Follow up Of 9/11, al Qaeda Attack Plan Details to Hit Planes .


Chilling to say the least. US releases audio on 9/11 flight horror   By CNN Terrorism Analyst Paul Cruickshank Within weeks of the September 11, 2001, attacks, Osama bin Laden was planning follow-up operations to bring down airliners in the United States and south-east Asia, according to a convicted al Qaeda operative testifying in a […]

Osama Death Video Spreads Virus.-Check.


Do not open unless checked for virus and also get information from WOT checked site. Scammers are already taking advantage of the news that the US conducted a raid overnight to kill 9/11 mastermind Osama bin Laden, merely hours after the death of the Al Qaeda leader was announced. Just like with previous scams, they […]

A Phone Call Led to Osama’s Death.


After 9/11 attacks, CIA captured al-Qaida’s No. 3 leader, Khalid Sheikh Mohammed, he confirmed knowing al-Kuwaiti but denied he had anything to do with al-Qaida.

At Guantanamo facility the CIA operatives got the hint an important courier with the nom de guerre Abu Ahmed al-Kuwaiti was close to bin Laden an he could be the courier through whom Osama sent out his orders.

In 2004, top al-Qaida operative Hassan Ghul was captured in Iraq. Ghul told the CIA that al-Kuwaiti was a courier, someone crucial to the terrorist organization. In particular, Ghul said, the courier was close to Faraj al-Libi, who replaced Mohammed as al-Qaida’s operational commander.

Ghul made up a name for the courier and denied knowing al-Kuwaiti, a denial that was so adamant and unbelievable that the CIA took it as confirmation that he and Mohammed were protecting the courier. It only reinforced the idea that al-Kuwaiti was very important to al-Qaida.

It took years of work before the CIA identified the courier’s real name: Sheikh Abu Ahmed, a Pakistani man born in Kuwait. When they did identify him, he was nowhere to be found. The CIA’s sources didn’t know where he was hiding. Bin Laden was famously insistent that no phones or computers be used near him, so the eavesdroppers at the National Security Agency kept coming up cold.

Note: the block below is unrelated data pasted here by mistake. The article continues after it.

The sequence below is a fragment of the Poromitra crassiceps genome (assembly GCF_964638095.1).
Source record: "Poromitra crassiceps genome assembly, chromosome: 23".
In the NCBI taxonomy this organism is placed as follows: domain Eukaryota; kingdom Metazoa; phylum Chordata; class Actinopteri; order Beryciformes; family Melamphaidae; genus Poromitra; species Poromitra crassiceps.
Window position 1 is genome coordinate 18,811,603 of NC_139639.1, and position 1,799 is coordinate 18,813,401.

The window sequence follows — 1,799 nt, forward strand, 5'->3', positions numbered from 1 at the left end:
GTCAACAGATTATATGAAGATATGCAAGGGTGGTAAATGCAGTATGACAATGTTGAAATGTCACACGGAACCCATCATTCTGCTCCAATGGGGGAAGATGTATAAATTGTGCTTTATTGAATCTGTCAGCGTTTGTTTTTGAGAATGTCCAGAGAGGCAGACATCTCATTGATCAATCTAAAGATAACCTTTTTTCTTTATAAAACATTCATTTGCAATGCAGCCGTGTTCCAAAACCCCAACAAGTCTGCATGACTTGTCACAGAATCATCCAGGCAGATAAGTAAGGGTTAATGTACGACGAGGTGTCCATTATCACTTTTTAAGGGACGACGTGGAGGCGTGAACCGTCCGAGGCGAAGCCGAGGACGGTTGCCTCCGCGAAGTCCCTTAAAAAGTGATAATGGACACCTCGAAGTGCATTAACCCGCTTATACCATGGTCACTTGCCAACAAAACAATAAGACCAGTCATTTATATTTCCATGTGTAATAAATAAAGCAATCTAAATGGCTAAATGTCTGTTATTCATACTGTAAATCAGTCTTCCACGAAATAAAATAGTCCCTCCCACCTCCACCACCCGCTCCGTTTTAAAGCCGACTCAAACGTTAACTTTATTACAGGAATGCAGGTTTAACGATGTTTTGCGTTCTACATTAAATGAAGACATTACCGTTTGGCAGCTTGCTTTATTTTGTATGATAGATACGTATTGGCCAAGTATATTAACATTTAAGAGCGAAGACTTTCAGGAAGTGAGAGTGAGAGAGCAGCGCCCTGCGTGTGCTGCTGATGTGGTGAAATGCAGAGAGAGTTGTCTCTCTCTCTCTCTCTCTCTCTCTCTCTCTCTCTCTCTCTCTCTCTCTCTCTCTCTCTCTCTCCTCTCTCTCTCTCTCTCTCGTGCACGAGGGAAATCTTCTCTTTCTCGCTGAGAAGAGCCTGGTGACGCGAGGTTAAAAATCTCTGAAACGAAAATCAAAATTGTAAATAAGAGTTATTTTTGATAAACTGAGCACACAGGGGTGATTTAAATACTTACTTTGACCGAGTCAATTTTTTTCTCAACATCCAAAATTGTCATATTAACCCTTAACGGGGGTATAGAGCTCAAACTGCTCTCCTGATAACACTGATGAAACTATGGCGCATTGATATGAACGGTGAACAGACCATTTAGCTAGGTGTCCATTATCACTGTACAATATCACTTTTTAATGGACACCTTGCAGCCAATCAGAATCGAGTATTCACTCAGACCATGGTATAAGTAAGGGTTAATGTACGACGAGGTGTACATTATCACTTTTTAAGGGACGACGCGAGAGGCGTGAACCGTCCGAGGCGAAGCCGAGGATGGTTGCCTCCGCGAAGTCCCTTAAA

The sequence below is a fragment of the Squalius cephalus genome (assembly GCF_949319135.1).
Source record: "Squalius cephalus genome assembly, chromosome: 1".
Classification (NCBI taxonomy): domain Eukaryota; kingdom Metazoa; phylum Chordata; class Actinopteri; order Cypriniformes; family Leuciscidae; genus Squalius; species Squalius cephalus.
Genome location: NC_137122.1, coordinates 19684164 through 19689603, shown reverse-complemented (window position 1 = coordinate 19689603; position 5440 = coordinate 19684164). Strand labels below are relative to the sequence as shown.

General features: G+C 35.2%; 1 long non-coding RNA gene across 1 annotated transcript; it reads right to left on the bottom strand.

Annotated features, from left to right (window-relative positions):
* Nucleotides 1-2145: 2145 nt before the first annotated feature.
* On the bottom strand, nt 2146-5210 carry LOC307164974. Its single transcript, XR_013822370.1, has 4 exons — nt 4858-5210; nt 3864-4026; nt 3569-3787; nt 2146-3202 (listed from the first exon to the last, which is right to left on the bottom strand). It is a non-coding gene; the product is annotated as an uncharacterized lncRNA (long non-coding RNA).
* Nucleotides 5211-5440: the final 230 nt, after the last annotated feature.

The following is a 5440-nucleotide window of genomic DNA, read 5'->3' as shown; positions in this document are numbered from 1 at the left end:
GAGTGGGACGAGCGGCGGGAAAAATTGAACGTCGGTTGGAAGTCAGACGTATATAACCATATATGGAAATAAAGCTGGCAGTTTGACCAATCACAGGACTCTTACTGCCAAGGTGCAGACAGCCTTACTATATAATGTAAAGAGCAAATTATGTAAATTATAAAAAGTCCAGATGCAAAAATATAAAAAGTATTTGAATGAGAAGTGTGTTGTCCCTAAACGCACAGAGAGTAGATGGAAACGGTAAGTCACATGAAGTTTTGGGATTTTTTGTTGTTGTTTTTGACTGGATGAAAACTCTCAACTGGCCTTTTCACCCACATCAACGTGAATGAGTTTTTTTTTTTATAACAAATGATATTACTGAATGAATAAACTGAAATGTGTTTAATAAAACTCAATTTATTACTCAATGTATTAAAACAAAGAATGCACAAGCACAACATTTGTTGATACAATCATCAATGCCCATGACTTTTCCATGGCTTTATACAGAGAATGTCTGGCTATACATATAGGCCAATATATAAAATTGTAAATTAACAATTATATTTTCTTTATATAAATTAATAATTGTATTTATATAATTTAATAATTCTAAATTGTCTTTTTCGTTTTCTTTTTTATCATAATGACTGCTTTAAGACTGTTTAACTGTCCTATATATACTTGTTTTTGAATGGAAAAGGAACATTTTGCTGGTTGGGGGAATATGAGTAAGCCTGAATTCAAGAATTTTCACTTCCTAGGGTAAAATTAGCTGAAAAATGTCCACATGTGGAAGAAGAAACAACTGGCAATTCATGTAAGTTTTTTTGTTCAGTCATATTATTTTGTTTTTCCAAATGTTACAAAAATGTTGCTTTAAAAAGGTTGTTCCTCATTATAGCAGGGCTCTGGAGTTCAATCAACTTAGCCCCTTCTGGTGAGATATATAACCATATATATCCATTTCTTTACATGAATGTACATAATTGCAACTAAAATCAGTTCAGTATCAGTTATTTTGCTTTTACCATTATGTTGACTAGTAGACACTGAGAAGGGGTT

Ahmed was identified by detainees as a mid-level operative who helped al-Qaida members and their families find safe havens. But his whereabouts were such a mystery to US intelligence that, according to Guantanamo Bay documents, one detainee said Ahmed was wounded while fleeing US forces during the invasion of Afghanistan and later died in the arms of the detainee.

But in the middle of last year, Ahmed had a telephone conversation with someone being monitored by US intelligence, according to an American official, who like others interviewed for this story spoke only on condition of anonymity to discuss the sensitive operation. Ahmed was located somewhere away from bin Laden’s hideout when he had the discussion, but it was enough to help intelligence officials locate and watch Ahmed.

In August 2010, Ahmed unknowingly led authorities to a compound in the northeast Pakistani town of Abbottabad, where al-Libi had once lived. The walls surrounding the property were as high as 18 feet (5.5 meters) and topped with barbed wire. Intelligence officials had known about the house for years, but they always suspected that bin Laden would be surrounded by heavily armed security guards. Nobody patrolled the compound in Abbottabad.

In fact, nobody came or went. And no telephone or Internet lines ran from the compound. The CIA soon believed that bin Laden was hiding in plain sight, in a hideout especially built to go unnoticed. But since bin Laden never traveled and nobody could get into the compound without passing through two security gates, there was no way to be sure.

Despite that uncertainty, intelligence officials realized this could represent the best chance ever to get to bin Laden. They decided not to share the information with anyone, including staunch counterterrorism allies such as Britain, Canada and Australia.

By mid-February, the officials were convinced a “high-value target” was hiding in the compound. President Barack Obama wanted to take action.

“They were confident and their confidence was growing: ‘This is different. This intelligence case is different. What we see in this compound is different than anything we’ve ever seen before,’” John Brennan, the president’s top counterterrorism adviser, said Monday. “I was confident that we had the basis to take action.”

Added to the suspicion was the house itself which had high fences,no body coming out,trash being disposed off out side, and no telephones.

Survellance was on and that led to eventual killing of Osama.